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Superalloy Lattice Block Developed for Use in Lightweight, High-Temperature StructuresSuccessful development of advanced gas turbine engines for aircraft will require lightweight, high-temperature components. Currently titanium-aluminum- (TiAl) based alloys are envisioned for such applications because of their lower density (~4 g/cm3) in comparison to superalloys (~8.5 g/cm3), which have been utilized for hot turbine engine parts for over 50 years. However, a recently developed concept (lattice block) by JAMCORP, Inc., of Willmington, Massachusetts, would allow lightweight, high-temperature structures to be directly fabricated from superalloys and, thus, take advantage of their well-known, characterized properties. In its simplest state, lattice block is composed of thin ligaments arranged in a three dimensional triangulated trusslike configuration that forms a structurally rigid panel. Because lattice block can be fabricated by casting, correctly sized hardware is produced with little or no machining; thus very low cost manufacturing is possible. Together, the NASA Glenn Research Center and JAMCORP have extended their lattice block methodology for lower melting materials, such as Al alloys, to demonstrate that investment casting of superalloy lattice block is possible. This effort required advances in lattice block pattern design and assembly, higher temperature mold materials and mold fabrication technology, and foundry practice suitable for superalloys (ref. 1). Lattice block panels have been cast from two different Ni-base superalloys: IN 718, which is the most commonly utilized superalloy and retains its strength up to 650 C; and MAR M247, which possesses excellent mechanical properties to at least 1100 C. In addition to the open-cell lattice block geometry, same-sized lattice block panels containing a thin (~1-mm-thick) solid face on one side have also been cast from both superalloys. The elevated-temperature mechanical properties of the open cell and face-sheeted superalloy lattice block panels are currently being examined, and the microstructure is being characterized in terms of casting defects. In addition, a small study (ref. 3) is being undertaken with GE Aircraft Engines to determine the suitability of superalloy lattice block for engine components.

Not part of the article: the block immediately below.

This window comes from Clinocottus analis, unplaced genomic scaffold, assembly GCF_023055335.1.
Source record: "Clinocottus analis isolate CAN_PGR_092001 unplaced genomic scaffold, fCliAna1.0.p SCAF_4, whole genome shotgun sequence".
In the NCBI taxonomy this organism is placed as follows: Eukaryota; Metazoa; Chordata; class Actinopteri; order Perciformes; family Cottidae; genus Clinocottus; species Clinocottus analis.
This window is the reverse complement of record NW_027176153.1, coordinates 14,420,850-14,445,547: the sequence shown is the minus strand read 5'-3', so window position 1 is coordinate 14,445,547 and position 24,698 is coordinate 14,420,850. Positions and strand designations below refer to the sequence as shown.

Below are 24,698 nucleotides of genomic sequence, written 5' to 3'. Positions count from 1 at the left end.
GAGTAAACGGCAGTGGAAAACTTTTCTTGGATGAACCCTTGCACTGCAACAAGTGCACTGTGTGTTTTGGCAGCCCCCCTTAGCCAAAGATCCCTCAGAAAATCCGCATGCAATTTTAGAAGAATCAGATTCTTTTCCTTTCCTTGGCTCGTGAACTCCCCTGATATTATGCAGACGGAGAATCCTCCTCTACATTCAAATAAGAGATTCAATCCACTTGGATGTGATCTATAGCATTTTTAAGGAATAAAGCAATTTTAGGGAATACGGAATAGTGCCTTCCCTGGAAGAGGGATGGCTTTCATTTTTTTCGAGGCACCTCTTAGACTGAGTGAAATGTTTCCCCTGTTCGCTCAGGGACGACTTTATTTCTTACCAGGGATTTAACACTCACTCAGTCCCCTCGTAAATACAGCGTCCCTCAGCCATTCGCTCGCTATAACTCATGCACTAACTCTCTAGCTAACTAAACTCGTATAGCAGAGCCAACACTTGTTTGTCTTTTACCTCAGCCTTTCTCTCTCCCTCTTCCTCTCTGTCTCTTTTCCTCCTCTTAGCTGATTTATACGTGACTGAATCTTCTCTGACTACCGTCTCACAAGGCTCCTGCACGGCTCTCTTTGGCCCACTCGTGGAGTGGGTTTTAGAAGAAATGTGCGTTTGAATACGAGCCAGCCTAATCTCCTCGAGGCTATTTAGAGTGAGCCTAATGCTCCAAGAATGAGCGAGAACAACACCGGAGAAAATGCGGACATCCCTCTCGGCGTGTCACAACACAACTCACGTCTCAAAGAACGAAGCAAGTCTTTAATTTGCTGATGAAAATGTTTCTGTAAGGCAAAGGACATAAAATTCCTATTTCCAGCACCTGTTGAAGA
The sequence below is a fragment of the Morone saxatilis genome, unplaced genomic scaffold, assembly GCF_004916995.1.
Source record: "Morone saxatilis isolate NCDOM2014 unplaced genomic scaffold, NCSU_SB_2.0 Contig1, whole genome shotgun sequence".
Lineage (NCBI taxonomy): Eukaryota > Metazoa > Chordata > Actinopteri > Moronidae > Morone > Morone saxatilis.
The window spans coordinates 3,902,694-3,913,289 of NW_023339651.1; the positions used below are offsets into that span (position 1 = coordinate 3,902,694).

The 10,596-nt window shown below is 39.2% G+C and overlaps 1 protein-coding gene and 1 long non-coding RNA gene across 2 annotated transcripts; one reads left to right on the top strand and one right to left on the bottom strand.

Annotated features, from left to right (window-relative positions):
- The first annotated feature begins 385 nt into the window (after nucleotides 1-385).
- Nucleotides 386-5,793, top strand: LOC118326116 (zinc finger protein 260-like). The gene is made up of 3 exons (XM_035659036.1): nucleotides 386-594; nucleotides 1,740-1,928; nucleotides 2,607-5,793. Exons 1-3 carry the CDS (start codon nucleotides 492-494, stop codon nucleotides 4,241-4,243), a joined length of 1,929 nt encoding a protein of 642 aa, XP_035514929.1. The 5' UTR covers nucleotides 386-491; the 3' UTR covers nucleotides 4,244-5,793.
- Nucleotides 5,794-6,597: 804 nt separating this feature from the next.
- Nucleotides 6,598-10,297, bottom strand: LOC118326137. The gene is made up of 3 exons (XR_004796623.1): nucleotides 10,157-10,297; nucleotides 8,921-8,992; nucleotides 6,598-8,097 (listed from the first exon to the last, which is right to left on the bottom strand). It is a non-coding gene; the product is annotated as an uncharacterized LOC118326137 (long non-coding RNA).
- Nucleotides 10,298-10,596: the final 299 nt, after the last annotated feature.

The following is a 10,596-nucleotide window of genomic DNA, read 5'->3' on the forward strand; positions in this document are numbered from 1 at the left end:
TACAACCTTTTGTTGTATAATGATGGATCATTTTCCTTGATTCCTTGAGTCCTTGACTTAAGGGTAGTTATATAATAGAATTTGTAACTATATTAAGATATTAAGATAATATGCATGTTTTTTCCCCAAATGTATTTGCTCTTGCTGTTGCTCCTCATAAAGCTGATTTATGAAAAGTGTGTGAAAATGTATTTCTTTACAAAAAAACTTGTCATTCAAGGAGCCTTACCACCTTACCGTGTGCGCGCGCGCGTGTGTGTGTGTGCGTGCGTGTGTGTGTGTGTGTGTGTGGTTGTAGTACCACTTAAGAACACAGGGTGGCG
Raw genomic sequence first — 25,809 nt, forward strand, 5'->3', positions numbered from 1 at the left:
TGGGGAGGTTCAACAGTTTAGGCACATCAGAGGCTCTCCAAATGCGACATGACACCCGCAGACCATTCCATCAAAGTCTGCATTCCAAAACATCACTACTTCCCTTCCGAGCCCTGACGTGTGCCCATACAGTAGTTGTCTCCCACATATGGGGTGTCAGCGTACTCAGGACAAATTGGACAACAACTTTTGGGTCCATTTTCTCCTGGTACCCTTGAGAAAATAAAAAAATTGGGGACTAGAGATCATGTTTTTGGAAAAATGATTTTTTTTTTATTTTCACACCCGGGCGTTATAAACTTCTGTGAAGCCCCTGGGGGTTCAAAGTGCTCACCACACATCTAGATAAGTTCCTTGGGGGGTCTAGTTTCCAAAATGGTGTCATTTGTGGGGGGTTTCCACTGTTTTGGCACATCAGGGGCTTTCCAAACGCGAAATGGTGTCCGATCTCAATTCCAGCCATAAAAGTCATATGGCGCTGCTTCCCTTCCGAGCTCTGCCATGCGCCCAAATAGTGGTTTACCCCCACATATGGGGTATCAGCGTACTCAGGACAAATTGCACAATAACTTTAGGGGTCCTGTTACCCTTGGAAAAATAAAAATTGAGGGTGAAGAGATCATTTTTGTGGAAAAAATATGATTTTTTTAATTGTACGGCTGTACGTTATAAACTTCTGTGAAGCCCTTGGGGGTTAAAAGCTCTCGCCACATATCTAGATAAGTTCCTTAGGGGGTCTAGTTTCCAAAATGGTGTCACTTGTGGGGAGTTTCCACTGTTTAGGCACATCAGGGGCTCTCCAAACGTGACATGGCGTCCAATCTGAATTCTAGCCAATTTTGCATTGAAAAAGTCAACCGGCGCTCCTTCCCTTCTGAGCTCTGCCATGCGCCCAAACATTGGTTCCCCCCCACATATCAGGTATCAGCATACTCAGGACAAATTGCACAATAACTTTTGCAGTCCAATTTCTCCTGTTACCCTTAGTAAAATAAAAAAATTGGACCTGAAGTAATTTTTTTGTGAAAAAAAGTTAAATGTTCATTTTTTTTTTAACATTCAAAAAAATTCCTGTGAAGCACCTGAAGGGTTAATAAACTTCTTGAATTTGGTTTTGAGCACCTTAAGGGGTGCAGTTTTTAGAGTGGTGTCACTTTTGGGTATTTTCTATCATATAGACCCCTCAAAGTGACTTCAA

Document ID
Document Type
Hebsur, Mohan G.
(NASA Glenn Research Center Cleveland, OH, United States)
Whittenberger, J. Daniel
(NASA Glenn Research Center Cleveland, OH, United States)
Krause, David L.
(NASA Glenn Research Center Cleveland, OH, United States)
Date Acquired
August 23, 2013
Publication Date
March 1, 2003
Publication Information
Publication: Research and Technology 2002
Subject Category
Metals And Metallic Materials
Distribution Limits
Work of the US Gov. Public Use Permitted.
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